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New Year's in Japan: Introduction

Every year, the Asian Art Museum celebrates the New Year with a bell ringing ceremony. A 2100 pound 16th century Japanese bronze bell originally from a temple in Tajima Province in Japan, and now part of the museum's collection, is struck 108 times with a large log to ring out the bad luck from the past year, and prepare for a fresh start.

How do you celebrate the beginning of a new year? In Japan, people celebrate the New Year on December 31 and January 1. Oshogatsu (Japanese New Year; literally, new month) is an important time of the year, a joyous period imbued with good feelings and nostalgia. People clean their homes, prepare special feasts and stay up past midnight to usher in the New Year.  

Symbols for health, long life, and prosperity are found in special meals (osechi), decorations, and practices to do away with any bad luck and bring in the new year with good fortune. Mochi and tangerines bring happiness and wishes for a long and healthy future, and are eaten and also combined to make household decorations. Families visit their neighborhood shrines, burn candles and incense sticks at family altars, and adorn their homes with symbols such as a bamboo and a pine on each side of the entrance to keep away evil spirits. Buddhist temples all over Japan ring their bells a total of 108 times (joyanokane) symbolically ringing away the bad luck in preparation for a new start.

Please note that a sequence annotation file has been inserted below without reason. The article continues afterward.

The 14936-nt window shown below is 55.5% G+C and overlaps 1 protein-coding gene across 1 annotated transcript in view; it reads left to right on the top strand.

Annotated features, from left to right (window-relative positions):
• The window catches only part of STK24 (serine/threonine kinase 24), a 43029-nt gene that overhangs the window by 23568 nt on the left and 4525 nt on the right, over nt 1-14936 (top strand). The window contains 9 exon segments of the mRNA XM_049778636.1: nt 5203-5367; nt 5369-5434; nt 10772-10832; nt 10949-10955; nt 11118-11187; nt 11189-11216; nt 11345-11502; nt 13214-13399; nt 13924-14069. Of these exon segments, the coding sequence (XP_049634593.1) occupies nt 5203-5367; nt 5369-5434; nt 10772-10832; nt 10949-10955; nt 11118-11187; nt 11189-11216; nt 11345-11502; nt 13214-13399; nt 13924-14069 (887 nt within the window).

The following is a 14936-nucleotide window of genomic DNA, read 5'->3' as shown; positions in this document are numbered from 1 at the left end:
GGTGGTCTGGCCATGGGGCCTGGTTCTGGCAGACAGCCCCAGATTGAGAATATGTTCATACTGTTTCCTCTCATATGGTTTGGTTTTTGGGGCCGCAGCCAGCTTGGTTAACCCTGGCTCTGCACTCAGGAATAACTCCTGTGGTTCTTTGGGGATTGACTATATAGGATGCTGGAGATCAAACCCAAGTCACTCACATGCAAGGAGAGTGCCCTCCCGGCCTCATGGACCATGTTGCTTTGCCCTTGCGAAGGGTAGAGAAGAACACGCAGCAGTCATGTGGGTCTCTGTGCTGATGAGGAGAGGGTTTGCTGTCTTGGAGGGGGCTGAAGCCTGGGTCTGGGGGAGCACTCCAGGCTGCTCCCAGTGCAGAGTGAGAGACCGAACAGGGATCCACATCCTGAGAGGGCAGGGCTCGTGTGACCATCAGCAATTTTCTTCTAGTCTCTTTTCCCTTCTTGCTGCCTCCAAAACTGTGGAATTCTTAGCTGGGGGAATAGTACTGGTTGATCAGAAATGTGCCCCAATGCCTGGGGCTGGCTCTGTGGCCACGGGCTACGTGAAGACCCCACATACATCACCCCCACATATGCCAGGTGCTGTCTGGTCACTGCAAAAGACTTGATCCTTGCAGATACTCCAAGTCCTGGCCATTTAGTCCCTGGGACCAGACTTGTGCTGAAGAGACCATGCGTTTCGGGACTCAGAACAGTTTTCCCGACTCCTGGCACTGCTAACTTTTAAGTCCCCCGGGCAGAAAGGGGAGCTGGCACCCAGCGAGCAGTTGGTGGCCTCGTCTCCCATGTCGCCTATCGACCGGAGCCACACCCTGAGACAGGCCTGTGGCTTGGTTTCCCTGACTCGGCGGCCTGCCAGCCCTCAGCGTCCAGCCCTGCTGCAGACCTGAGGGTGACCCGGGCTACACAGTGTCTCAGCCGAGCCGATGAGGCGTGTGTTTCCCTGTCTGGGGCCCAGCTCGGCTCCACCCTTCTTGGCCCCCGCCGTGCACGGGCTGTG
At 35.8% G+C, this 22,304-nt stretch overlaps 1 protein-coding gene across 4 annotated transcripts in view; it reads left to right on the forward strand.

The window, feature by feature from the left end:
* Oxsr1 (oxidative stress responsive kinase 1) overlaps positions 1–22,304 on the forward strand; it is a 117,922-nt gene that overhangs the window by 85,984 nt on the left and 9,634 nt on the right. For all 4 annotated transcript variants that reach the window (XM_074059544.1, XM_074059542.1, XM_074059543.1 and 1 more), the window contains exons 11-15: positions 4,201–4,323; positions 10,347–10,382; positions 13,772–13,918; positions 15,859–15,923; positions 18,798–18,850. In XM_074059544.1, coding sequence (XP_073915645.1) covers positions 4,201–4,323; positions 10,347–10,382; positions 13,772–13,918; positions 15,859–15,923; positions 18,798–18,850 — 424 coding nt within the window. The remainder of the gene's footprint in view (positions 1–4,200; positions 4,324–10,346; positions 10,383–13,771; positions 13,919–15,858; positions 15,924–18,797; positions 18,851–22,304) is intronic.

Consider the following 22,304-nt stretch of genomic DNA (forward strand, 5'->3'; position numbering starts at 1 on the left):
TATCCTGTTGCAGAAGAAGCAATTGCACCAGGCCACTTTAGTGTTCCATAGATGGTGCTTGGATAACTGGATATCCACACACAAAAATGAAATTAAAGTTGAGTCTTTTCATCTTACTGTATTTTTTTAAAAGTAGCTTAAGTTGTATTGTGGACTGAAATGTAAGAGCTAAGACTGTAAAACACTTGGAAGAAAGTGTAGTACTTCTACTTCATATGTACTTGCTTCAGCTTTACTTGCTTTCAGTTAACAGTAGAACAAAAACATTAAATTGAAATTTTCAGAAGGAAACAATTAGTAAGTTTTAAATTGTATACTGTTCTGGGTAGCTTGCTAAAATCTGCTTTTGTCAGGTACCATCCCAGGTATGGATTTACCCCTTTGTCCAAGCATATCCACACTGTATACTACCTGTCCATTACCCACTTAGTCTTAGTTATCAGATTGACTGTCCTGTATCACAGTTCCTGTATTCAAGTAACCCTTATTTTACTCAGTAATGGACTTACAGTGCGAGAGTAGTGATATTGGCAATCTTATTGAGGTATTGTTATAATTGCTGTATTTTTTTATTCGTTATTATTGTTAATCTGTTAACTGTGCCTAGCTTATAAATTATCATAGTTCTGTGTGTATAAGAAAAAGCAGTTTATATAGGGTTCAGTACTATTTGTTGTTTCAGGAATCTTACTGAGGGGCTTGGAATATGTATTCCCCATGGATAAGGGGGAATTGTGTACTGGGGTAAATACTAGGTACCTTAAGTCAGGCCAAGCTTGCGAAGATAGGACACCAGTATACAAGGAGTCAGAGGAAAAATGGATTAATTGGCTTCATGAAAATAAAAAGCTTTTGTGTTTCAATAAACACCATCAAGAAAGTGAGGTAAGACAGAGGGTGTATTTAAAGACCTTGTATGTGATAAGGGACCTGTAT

Many of today’s New Year’s celebrations have their origins in the early 7th century CE, when Japan’s elite looked to its powerful neighbor, China, for ideas about government, art, and culture. At this time, Japan adopted the Chinese lunar-solar calendar, and celebrated the lunar New Year.  It wasn’t until 1873 that Japan started celebrating the New Year on January 1st, however, the many traditions, such as the twelve cycles characterized by the zodiac, and the lion dance, are still practiced in Japan today.

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